“I feel that the only reason the labels ‘disability’ or ‘disabled’ should be used is for people living with disability to use as community empowerment. Being the largest minority group in the world, it is powerful to identify with people with shared experiences and connect with a community,” Ms Dixon said.
Shane Alexander helps people with disabilities have the support they need to get moving for the day.
“I do mostly community access, which means that I take people out of the home environment to do something that they’ll enjoy,” Mr Alexander said.
“Take Douglas for example. If it hadn’t been for me picking him up from school, he’d have to take the bus home and sit in his room playing on his iPad. Which he still enjoys but this is a bit better for him.”
The definition in a sense is easily recognised by society, even if it’s not so clear cut. However, the need to have a transparent definition of disability stems from the need for legal recognition.
The Oxford’s second definition of disability is ‘a disadvantage or handicap, especially one imposed or recognised by law’. Its synonyms include defect, impairment, disadvantage and deficiency.
The reason why this meaning of disability is also important is the way in which it is used for the support of disabled people, especially through government funded organisations and initiatives.
For example, Centrelink’s Disability Support Pension would give payments to people who – according to their website – has a “physical, intellectual or psychiatric impairment prevents them from working” so long as it meets a “rating of a least 20 points under the Impairment Tables”.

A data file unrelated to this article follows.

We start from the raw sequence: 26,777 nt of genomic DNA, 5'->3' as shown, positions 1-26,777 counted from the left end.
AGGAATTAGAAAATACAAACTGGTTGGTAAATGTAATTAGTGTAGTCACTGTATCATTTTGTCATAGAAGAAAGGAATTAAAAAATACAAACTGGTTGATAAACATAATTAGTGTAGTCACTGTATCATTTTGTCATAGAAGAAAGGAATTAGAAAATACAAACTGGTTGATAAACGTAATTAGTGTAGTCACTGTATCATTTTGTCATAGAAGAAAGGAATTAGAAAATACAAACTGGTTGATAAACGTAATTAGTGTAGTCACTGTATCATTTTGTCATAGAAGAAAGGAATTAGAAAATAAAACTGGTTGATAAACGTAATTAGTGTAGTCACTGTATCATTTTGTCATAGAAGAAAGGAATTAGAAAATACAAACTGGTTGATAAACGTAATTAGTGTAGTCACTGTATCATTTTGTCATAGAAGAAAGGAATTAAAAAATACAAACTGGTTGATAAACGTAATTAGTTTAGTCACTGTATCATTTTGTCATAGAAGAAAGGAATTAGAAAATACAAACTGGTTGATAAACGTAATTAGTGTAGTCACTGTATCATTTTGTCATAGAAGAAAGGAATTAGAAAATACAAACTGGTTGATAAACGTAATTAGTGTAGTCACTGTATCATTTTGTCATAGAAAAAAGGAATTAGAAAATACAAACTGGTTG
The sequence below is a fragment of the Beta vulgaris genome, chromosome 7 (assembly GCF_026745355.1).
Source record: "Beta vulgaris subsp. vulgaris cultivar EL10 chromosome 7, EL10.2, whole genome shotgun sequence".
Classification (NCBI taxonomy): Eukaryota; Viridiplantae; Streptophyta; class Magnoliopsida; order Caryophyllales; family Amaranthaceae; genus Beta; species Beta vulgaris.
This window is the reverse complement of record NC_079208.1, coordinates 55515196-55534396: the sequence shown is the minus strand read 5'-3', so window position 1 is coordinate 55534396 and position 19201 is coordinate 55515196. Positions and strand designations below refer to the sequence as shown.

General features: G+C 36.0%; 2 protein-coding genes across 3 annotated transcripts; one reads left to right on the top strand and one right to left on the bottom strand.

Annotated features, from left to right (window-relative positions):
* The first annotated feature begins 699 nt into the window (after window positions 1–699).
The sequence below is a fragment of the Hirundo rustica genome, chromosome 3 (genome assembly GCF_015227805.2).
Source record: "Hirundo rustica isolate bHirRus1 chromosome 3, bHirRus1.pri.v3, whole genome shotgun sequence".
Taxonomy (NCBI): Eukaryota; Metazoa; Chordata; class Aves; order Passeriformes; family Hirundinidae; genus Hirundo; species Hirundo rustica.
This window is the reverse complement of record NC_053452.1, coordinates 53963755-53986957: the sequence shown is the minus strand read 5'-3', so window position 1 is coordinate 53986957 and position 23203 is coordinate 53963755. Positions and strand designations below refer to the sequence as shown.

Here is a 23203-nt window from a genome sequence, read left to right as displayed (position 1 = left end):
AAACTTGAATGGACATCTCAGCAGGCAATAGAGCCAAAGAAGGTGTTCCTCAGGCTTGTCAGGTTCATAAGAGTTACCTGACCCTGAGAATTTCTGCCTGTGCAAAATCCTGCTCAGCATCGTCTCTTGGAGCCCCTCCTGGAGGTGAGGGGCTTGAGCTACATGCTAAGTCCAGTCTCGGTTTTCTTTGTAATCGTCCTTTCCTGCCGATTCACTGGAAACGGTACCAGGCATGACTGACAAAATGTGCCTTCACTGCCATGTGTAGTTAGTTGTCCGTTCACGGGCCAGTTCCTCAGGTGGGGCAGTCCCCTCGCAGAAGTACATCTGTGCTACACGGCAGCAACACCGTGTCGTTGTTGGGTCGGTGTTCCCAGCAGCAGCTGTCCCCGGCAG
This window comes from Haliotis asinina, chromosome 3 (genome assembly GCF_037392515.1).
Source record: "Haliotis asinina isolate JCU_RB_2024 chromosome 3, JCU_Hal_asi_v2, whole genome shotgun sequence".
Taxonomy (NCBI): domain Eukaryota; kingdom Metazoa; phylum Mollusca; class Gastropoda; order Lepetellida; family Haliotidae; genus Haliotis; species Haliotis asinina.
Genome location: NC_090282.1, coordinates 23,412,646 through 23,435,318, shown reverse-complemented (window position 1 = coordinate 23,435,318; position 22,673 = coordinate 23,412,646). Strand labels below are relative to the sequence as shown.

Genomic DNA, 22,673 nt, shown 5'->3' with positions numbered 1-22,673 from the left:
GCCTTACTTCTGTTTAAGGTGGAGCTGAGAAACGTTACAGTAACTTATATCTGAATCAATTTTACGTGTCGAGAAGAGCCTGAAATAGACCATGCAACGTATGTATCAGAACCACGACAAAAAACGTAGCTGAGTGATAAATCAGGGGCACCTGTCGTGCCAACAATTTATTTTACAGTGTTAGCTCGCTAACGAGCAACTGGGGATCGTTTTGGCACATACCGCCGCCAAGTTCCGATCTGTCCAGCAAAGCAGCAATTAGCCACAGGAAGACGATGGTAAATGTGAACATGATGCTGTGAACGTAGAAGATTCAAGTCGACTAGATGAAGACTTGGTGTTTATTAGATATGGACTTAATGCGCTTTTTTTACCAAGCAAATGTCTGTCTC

For many people with disabilities, they have to prove they’re disability earns them enough points to be eligible for the payment. Some conditions such as blindness automatically makes a person eligible for the benefit.
“Some people are lucky and they get all the support (they need), but it’s an uphill battle for most people,” Mr Alexander said.
The Supported Wage System also uses the definition of impairment rather than assessing what a person with a disability can do in the workforce. The system would pay towards the employers to hire people with disability at full wage, “due to the effect of disability on their workplace productivity,” according to the Australian Government’s Department of Employment’s website.
It also relies on the eligibility of the previously mentioned Centrelink Disability Support Pension and that the person must have no outstanding worker’s compensation claims.
For those who rely on community help people with disabilities, they are not often recognised equally.
“One of the big issues is inconsistent support,” Mr Alexander said.
“Sometimes people might be receiving support, but it’s not the support that they want.”
He gave an example of a friend who is blind wanting to move out of her parents’ home. She does not have the means to do so, but they have someone tidy her room once a week.
Fortunately, the National Disability Insurance Scheme (NDIS) could help change the prejudice behind the definitions of disability.
“People will be receiving the funding to use the way they want it,” Mr Alexander said. “Because right now the funding goes to the charities and they pretty much decide who gets what.”